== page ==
Emmanuel and Sylvester, IT professionals from Nigeria, said they were heartbroken to leave Kyiv, a city they have come to love over the past four years. After not leaving their apartment for five days and sleeping last night in an air-raid shelter, they hoped to find a train that would take them west, where they could enter the EU and catch a flight from return.
“My mother told me she would kill me before [Putin] if I didn’t leave,” Emmanuel said.
They chose to try to reach Hungary, they said, after reading reports that Ukrainian police and border guards have harassed Nigerian citizens trying to flee and that Polish authorities are refusing entry to people like them.
Nearby, Molvina, mother of two girls aged 10 and 5, cried on the floor of the station’s international concourse. With their little terrier Kompot, named after the homemade fruit juice popular in that part of the world, she hoped they could make it to Poland.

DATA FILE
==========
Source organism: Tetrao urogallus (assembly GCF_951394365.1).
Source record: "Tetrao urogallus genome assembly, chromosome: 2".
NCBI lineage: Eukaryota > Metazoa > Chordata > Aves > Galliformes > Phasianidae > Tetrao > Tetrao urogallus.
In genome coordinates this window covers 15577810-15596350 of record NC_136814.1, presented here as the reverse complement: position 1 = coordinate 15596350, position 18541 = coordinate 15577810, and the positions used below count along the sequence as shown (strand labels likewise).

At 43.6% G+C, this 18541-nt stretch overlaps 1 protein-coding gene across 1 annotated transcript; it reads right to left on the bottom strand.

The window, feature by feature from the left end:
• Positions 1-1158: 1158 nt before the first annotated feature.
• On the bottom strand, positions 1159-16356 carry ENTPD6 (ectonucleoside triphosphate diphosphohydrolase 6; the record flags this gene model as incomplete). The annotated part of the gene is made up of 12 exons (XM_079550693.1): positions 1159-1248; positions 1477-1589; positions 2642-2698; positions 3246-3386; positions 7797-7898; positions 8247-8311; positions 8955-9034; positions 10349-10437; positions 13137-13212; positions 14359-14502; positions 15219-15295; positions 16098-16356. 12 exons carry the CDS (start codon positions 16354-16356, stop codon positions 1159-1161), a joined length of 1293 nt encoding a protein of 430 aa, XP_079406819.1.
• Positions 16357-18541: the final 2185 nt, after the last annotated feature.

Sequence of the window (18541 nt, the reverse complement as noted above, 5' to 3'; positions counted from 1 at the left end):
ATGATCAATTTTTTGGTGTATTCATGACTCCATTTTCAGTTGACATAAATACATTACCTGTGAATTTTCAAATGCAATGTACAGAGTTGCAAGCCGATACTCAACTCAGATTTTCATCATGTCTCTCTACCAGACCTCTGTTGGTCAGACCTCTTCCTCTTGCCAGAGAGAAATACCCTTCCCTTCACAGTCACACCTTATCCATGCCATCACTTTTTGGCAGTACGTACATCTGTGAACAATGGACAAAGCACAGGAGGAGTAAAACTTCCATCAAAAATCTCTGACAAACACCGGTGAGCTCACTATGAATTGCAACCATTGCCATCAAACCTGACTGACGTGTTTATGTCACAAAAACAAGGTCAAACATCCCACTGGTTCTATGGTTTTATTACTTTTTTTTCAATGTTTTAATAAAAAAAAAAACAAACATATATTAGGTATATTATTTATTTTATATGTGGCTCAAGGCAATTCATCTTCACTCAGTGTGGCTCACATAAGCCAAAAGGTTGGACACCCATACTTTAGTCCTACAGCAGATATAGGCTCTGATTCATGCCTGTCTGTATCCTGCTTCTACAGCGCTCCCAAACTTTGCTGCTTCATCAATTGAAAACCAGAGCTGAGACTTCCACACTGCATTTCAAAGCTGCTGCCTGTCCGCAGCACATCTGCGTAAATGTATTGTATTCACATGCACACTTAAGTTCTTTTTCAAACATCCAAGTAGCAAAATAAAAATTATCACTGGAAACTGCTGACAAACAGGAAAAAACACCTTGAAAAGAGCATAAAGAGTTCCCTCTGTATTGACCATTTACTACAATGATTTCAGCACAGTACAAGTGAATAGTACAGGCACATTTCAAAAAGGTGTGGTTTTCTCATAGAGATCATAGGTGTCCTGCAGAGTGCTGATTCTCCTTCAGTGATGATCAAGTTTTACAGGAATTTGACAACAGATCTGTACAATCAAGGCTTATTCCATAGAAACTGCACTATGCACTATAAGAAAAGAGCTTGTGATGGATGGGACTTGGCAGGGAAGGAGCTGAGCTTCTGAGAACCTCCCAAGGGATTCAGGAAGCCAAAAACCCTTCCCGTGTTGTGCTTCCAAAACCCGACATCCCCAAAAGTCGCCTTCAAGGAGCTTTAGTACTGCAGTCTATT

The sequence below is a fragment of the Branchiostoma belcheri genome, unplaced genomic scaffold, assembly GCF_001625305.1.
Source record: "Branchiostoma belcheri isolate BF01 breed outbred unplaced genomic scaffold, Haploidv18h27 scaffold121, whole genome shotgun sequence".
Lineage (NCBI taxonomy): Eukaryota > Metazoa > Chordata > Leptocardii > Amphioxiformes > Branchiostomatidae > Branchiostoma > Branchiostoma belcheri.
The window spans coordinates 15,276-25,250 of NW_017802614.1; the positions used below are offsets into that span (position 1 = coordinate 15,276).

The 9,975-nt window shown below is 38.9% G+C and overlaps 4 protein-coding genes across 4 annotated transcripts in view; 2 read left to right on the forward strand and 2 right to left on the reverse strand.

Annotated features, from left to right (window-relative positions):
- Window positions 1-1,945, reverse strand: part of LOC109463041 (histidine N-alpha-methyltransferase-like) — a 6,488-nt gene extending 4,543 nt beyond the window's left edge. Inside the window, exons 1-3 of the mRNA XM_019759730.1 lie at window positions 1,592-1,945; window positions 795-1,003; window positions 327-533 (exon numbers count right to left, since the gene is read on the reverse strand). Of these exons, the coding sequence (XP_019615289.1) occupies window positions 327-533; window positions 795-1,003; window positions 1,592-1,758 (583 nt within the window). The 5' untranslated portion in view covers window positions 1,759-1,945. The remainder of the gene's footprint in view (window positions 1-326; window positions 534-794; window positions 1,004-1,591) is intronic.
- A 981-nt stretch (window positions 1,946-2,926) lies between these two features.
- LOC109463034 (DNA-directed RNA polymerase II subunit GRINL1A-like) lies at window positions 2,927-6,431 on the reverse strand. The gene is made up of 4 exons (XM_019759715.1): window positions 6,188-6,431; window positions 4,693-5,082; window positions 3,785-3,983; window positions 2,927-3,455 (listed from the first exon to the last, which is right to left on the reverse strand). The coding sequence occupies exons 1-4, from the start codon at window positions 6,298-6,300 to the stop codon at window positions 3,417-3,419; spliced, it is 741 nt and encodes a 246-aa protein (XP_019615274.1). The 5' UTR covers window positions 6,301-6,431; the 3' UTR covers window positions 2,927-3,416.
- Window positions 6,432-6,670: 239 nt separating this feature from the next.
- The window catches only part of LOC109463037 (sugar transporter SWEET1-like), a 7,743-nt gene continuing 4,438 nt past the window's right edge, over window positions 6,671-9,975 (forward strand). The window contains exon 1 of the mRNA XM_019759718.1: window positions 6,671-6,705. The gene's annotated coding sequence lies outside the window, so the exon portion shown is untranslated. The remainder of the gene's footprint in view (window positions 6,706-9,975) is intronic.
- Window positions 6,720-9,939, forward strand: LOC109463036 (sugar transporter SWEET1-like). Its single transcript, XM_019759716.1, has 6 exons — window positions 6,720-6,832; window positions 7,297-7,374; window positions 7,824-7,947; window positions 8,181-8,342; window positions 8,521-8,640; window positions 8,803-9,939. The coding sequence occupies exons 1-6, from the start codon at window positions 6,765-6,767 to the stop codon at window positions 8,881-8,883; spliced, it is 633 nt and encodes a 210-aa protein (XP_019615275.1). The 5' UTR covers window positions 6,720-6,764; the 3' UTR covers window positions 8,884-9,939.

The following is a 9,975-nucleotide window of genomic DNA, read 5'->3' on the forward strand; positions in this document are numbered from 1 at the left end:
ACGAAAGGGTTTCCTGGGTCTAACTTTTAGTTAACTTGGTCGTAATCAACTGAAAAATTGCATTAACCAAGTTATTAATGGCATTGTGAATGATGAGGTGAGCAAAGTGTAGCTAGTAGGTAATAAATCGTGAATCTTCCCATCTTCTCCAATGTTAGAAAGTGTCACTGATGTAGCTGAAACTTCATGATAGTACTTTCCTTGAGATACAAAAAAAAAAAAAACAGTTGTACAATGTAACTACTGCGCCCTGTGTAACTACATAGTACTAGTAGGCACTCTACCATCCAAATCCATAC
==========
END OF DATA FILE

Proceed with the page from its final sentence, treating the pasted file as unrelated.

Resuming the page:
“We don’t know what to do after this,” she said. “All we have is here now.”
All she managed to take were three small bags of possessions and the dog.
“We hope we will be back soon. We will be come back soon,” she said defiantly.
She said she left Georgia for Ukraine after Russia invaded her home country in 2008. She has spent the past 14 years building a new life, only for Putin to destroy her again.
Behind her, people lined up at Cafe France in the International Room, which usually serves buttery croissants and steaming cappuccinos. On Tuesday, he was selling simple Lipton tea in plastic cups and slices of white bread. Around 2:30 p.m. the tea ran out, so the cafe dispensed hot water to keep people warm while they waited.